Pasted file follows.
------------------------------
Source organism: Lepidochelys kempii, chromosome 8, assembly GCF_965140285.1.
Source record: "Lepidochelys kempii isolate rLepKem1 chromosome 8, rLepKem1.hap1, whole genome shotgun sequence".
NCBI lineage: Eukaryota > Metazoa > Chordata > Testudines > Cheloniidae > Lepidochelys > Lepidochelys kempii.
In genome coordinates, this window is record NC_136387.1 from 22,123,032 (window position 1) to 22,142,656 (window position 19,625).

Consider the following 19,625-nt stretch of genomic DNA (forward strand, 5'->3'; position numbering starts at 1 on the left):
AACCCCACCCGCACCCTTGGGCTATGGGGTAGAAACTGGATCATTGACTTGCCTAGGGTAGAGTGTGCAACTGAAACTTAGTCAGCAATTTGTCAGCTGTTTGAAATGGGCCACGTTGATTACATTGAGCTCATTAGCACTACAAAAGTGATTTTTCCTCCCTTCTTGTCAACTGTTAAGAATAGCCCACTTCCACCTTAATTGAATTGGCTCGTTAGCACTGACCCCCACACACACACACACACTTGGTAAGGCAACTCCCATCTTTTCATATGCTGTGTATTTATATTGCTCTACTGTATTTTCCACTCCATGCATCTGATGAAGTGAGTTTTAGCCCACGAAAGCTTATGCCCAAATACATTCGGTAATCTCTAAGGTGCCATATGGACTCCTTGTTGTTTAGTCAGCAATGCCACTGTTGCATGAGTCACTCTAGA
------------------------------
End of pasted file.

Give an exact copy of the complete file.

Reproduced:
Source organism: Lepidochelys kempii, chromosome 8, assembly GCF_965140285.1.
Source record: "Lepidochelys kempii isolate rLepKem1 chromosome 8, rLepKem1.hap1, whole genome shotgun sequence".
NCBI lineage: Eukaryota > Metazoa > Chordata > Testudines > Cheloniidae > Lepidochelys > Lepidochelys kempii.
In genome coordinates, this window is record NC_136387.1 from 22,123,032 (window position 1) to 22,142,656 (window position 19,625).

Consider the following 19,625-nt stretch of genomic DNA (forward strand, 5'->3'; position numbering starts at 1 on the left):
AACCCCACCCGCACCCTTGGGCTATGGGGTAGAAACTGGATCATTGACTTGCCTAGGGTAGAGTGTGCAACTGAAACTTAGTCAGCAATTTGTCAGCTGTTTGAAATGGGCCACGTTGATTACATTGAGCTCATTAGCACTACAAAAGTGATTTTTCCTCCCTTCTTGTCAACTGTTAAGAATAGCCCACTTCCACCTTAATTGAATTGGCTCGTTAGCACTGACCCCCACACACACACACACACTTGGTAAGGCAACTCCCATCTTTTCATATGCTGTGTATTTATATTGCTCTACTGTATTTTCCACTCCATGCATCTGATGAAGTGAGTTTTAGCCCACGAAAGCTTATGCCCAAATACATTCGGTAATCTCTAAGGTGCCATATGGACTCCTTGTTGTTTAGTCAGCAATGCCACTGTTGCATGAGTCACTCTAGA